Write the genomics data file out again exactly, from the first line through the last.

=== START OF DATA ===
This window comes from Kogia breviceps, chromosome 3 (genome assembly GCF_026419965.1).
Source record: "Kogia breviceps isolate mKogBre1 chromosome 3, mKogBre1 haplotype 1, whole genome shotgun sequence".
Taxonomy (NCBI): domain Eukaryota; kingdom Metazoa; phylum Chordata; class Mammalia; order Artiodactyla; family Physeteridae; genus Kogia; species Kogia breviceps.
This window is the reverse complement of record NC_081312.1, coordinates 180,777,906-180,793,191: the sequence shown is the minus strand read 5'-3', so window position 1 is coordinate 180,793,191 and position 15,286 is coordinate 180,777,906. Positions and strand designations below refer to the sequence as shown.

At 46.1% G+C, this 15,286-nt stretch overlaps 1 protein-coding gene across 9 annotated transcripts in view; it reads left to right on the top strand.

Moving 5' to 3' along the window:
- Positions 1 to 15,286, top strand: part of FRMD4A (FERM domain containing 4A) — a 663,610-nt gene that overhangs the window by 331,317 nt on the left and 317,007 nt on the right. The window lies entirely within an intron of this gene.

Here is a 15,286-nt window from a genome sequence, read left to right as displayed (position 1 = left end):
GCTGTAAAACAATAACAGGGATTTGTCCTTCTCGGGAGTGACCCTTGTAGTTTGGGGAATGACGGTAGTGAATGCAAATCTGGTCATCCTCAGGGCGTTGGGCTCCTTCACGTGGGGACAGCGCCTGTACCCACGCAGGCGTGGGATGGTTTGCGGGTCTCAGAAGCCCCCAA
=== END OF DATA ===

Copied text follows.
This window comes from Kogia breviceps, chromosome 3 (genome assembly GCF_026419965.1).
Source record: "Kogia breviceps isolate mKogBre1 chromosome 3, mKogBre1 haplotype 1, whole genome shotgun sequence".
Taxonomy (NCBI): domain Eukaryota; kingdom Metazoa; phylum Chordata; class Mammalia; order Artiodactyla; family Physeteridae; genus Kogia; species Kogia breviceps.
This window is the reverse complement of record NC_081312.1, coordinates 180,777,906-180,793,191: the sequence shown is the minus strand read 5'-3', so window position 1 is coordinate 180,793,191 and position 15,286 is coordinate 180,777,906. Positions and strand designations below refer to the sequence as shown.

At 46.1% G+C, this 15,286-nt stretch overlaps 1 protein-coding gene across 9 annotated transcripts in view; it reads left to right on the top strand.

Moving 5' to 3' along the window:
- Positions 1 to 15,286, top strand: part of FRMD4A (FERM domain containing 4A) — a 663,610-nt gene that overhangs the window by 331,317 nt on the left and 317,007 nt on the right. The window lies entirely within an intron of this gene.

Here is a 15,286-nt window from a genome sequence, read left to right as displayed (position 1 = left end):
GCTGTAAAACAATAACAGGGATTTGTCCTTCTCGGGAGTGACCCTTGTAGTTTGGGGAATGACGGTAGTGAATGCAAATCTGGTCATCCTCAGGGCGTTGGGCTCCTTCACGTGGGGACAGCGCCTGTACCCACGCAGGCGTGGGATGGTTTGCGGGTCTCAGAAGCCCCCAA